Brexit : Five Key Insights for the global Real Estate sector

Brexit : Five Key Insights for the global Real Estate sector

Fri 30 Sep 2016

Following the UK’s landmark referendum decision to leave the European Union, real estate investors have been dealing with the push and pull of post-Brexit market sentiment. Initial panic surrounding the outcome of the vote saw a raft of UK-based fund managers suspend redemptions from property funds worth £18bn[1] as investors looked to exit the asset class. Confidence in the residential sector also took a hit. Although as the dust begins to settle, forward looking indicators look a little less gloomy, with twelve month price and sales projections nudging back into positive territory[2]. For UK commercial property, the picture looks less rosy with Q2 2016 showing a significant deterioration in market sentiment visible across both investment and occupier sides of the market with uncertainty pushing rental and capital value projections into negative territory[3].

While it’s still early days to come to concrete conclusions on how the UK’s Brexit decision will impact the real estate sector, our global real estate experts at Mazars have mapped out five important considerations when assessing any challenges and opportunities likely to face strategic players, partners and competitors in the international real estate sector in key global locations; the UK, Germany, France and the US.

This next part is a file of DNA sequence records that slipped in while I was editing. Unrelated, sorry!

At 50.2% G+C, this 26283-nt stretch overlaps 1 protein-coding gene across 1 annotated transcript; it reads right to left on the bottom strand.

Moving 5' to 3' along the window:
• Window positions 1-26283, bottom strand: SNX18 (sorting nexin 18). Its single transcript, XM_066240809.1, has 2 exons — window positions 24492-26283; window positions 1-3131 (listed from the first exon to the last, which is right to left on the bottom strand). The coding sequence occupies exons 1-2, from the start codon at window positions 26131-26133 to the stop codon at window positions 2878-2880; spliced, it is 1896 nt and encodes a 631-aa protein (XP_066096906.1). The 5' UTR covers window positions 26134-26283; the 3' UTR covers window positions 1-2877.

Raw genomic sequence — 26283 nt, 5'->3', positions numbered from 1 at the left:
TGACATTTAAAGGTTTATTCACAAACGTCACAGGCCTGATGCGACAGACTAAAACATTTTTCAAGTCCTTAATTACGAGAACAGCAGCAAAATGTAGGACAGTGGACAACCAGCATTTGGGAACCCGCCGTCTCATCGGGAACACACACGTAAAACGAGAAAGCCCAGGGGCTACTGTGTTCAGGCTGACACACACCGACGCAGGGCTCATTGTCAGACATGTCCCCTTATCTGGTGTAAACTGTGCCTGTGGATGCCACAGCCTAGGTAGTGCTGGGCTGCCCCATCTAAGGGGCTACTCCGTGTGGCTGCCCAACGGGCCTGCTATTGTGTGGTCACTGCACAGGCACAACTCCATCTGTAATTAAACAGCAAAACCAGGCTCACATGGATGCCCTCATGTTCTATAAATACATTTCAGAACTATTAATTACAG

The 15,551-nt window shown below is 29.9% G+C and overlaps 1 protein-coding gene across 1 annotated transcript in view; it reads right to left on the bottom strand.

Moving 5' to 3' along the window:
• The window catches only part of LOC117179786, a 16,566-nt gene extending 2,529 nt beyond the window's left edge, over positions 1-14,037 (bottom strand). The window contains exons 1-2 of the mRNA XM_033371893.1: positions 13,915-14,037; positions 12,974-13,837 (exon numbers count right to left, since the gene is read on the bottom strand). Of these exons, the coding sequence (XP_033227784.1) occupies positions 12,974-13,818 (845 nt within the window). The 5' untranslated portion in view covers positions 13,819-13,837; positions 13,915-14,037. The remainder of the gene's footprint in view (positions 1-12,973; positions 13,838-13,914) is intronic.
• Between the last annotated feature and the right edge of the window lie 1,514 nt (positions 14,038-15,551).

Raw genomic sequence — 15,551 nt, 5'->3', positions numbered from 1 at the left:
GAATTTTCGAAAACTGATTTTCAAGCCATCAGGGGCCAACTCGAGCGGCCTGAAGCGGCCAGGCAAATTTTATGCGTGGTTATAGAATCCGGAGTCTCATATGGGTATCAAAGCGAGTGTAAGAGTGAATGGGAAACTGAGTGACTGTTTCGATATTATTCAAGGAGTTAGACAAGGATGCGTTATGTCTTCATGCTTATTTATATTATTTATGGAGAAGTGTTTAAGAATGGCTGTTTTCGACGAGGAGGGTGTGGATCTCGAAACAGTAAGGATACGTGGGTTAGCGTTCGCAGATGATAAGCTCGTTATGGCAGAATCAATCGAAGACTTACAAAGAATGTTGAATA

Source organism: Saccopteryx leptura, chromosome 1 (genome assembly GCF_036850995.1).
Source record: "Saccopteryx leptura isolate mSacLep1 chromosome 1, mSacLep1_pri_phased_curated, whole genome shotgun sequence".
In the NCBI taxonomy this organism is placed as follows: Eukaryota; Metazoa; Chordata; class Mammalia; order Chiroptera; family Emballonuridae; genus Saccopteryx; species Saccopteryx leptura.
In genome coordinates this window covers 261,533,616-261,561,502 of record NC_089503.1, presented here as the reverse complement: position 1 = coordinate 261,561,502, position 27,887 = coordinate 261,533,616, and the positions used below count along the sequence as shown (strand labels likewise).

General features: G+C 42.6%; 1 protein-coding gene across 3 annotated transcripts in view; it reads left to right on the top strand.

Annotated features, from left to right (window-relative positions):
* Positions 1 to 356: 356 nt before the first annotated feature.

1. With property values and currency issues exercising minds in the UK, investors should not forget to factor in demographic and social trends that are having a fundamental impact on the UK property sector. Read more
  2. Don’t underestimate the power of trading links to ensure that relationships between EU members and the UK remain mainly favourable, but priorities could change when it comes to tech start-ups looking for an innovative and cost-effective base. Read more
  3. While a mass exodus by financial services firms in the UK is unlikely, having strategies in place to mitigate potential disruption, as well as using the opportunity to widen property investment hori-zons will be key. Read more
  4. Focusing on the degree of risk in real estate portfolios should be top of investors’ agendas, but decision making may be hampered until there is more visibility on the political outlook following forthcoming elections in France and Germany. Read more
  5. While high levels of uncertainty remain, investors should take the chance to look at other real estate locations and vehicles that can offer potential in order to compensate for any fallout global real estate may suffer post-Brexit. Read more

[2] Residential Property Survey 18/6/16 from the Royal Institution of Chartered Surveyors (Rics)
[3] Commercial Property Survey 20/7/16 from the Royal Institution of Chartered Surveyors (Rics)